No one in history has a more eventful career in matrimony than Henry VIII. He took his first bride, Catherine of Aragon, when he was 17. Their 24-year union was relatively stable, but Catherine failed to produce a male heir. Henry then fell in love with Anne Boleyn, a pretty, French educated Protestant who was the mother of Elizabeth I. Their three-year marriage transformed England forever, but Henry had Anne beheaded and married his next wife, Jane Seymour, on the very day of Anne's execution. Seymour bore Henry's longed-for son, Edward VI. What followed was a farcical beauty contest, ending in the short marriage of the now grossly overweight Henry to the "mare of Flanders," Anne of Cleves. Finally, there were the two Catherines -- Catherine Howard, the teenager whose adulteries made a fool of the aging king; and Catherine Parr, the shrewd, religiously radical bluestocking who outlived him.
Six Wives examines the rituals of diplomacy, marriage, pregnancy, and religion that were part of daily life for women at the Tudor Court. Weaving new facts and fresh interpretations into a spellbinding account of the emotional drama that attended Henry's six marriages, David Starkey's keen eye for romantic and political intrigue, brilliantly recaptures the story of Henry's wives and the England they ruled.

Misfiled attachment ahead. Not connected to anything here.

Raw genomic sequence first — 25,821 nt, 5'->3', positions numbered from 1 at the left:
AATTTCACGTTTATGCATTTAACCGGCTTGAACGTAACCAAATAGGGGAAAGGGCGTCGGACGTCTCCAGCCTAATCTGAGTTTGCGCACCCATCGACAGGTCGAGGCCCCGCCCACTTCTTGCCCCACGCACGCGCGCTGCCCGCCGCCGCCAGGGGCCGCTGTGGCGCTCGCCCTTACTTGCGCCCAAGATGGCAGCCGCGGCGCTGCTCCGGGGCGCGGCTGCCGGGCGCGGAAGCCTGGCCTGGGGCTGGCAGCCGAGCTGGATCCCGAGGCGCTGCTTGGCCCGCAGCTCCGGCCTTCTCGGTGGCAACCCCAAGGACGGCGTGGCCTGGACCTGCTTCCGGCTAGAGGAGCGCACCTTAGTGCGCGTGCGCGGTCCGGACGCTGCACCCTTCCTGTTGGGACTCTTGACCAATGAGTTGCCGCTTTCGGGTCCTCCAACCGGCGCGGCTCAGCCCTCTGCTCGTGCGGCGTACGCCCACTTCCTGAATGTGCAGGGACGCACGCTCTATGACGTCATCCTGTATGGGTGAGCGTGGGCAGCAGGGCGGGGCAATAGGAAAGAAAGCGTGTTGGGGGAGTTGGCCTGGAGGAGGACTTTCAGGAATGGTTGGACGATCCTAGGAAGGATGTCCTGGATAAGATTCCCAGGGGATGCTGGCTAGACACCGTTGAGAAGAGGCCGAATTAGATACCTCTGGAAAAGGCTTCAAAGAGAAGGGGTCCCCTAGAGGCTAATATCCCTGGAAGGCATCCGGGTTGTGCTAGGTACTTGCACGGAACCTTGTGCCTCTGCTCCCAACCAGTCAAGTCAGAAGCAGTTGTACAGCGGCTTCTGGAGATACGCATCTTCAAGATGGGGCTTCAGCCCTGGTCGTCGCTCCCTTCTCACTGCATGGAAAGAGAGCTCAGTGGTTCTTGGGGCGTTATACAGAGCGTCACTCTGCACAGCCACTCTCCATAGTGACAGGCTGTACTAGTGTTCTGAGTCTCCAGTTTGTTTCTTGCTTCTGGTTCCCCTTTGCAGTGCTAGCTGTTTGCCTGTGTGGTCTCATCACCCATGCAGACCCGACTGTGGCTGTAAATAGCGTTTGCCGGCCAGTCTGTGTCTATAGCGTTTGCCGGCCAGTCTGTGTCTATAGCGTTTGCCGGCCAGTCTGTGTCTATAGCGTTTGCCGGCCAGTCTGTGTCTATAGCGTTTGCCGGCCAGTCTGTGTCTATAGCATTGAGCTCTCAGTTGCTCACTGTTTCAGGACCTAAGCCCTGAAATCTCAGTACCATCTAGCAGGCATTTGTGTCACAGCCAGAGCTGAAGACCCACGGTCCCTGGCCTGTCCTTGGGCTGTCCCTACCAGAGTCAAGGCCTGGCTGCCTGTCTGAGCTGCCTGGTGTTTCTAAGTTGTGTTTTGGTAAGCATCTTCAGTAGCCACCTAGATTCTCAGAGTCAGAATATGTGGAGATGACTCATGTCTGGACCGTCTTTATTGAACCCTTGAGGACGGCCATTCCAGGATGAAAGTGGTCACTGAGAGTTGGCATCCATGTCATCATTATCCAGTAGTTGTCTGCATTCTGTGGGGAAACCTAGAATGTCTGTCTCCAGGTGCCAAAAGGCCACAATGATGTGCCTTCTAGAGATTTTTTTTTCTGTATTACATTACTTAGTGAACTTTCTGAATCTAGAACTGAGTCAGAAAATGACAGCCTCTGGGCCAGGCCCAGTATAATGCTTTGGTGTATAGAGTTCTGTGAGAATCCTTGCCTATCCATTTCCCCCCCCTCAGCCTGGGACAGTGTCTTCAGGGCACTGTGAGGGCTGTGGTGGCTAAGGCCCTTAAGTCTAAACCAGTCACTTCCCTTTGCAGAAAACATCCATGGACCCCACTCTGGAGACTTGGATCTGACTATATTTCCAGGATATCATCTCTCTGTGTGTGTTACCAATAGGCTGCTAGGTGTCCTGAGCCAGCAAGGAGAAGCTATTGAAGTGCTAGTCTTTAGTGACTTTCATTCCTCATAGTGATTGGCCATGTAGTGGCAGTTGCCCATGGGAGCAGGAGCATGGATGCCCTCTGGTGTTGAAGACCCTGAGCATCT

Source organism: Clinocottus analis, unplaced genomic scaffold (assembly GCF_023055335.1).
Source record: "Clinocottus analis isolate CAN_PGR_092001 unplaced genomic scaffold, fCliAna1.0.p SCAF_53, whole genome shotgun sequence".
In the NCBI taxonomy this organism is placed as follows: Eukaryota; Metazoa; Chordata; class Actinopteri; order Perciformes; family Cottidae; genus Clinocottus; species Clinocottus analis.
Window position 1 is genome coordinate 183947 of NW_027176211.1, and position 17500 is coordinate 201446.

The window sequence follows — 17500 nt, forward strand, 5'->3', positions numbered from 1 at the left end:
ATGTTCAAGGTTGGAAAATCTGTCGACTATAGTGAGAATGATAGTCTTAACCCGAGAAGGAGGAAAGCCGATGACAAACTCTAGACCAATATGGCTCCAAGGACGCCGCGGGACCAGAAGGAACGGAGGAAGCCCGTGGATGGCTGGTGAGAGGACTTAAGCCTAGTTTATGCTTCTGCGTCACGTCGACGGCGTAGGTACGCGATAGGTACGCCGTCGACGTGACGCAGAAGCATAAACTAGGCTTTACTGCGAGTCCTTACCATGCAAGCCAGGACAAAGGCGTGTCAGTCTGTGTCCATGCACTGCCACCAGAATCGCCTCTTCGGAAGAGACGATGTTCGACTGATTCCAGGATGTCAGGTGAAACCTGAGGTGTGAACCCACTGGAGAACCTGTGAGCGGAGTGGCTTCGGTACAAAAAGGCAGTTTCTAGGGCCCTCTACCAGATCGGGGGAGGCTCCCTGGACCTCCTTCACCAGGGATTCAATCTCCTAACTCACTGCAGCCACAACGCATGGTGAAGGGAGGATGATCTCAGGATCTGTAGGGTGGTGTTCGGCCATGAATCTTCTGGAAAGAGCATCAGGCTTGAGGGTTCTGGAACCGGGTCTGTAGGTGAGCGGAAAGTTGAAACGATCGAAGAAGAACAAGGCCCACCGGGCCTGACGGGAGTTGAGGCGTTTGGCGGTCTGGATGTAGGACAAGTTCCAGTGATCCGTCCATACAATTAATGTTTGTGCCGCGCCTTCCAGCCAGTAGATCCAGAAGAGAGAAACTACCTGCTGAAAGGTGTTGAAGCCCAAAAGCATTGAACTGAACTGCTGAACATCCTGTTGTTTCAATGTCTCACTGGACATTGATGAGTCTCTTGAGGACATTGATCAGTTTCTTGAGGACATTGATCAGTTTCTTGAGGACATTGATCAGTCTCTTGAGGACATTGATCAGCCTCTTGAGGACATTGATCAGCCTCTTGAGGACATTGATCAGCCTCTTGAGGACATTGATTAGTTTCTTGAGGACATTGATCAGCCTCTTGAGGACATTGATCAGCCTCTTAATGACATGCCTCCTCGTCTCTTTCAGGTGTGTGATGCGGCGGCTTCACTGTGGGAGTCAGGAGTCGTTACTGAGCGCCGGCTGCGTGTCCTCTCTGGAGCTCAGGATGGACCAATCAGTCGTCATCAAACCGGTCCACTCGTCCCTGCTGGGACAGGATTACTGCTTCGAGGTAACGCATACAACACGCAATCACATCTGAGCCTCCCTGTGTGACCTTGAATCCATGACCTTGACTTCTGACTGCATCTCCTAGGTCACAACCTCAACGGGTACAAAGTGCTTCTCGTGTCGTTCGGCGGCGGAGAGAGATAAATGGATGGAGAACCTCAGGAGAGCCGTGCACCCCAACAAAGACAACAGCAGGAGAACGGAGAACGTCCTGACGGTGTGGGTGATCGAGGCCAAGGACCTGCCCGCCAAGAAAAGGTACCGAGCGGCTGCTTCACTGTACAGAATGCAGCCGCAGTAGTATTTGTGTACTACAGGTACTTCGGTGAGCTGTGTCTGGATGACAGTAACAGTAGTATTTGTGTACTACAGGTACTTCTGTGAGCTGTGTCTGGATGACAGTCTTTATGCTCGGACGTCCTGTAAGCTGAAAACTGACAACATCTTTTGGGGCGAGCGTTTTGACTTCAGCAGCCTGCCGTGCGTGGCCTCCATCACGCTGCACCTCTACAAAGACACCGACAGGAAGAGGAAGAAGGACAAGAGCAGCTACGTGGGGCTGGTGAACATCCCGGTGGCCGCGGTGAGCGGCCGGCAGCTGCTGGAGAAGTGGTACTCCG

Read by Patricia Hodge
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David Starkey is the Bye Fellow of Fitzwilliam College, Cambridge, and winner of the W. H. Smith Prize and the Norton Medlicott Medal for Services to History presented by Britain's Historical Association. He is best known for writing and presenting the groundbreaking and hugely popular series Elizabeth and The Six Wives of Henry VIII. He lives in London.From AudioFile:
Intrigue. False piety. Self-serving legalism. Backstabbing (figurative). Beheadings (literal). David Starkey's history of Henry's wives (and their husband, children, allies, and enemies) chronicles their struggles for power and survival. The means to their ends, more often than not, were machination and connivance. Patricia Hodge relates this account in a knowing tone that seems to say, "Try as they might to put a decent face on things, we know better, don't we, my dear?" We are entertained. A minor criticism: Hodge's "foreign" accents, applied to the words of non-English characters, are cartoonish and an unnecessary distraction. Unnecessary because there's no dialogue here--no true conversation between characters-- and because all quotes are attributed. T.J.W. © AudioFile 2004, Portland, Maine-- Copyright © AudioFile, Portland, Maine
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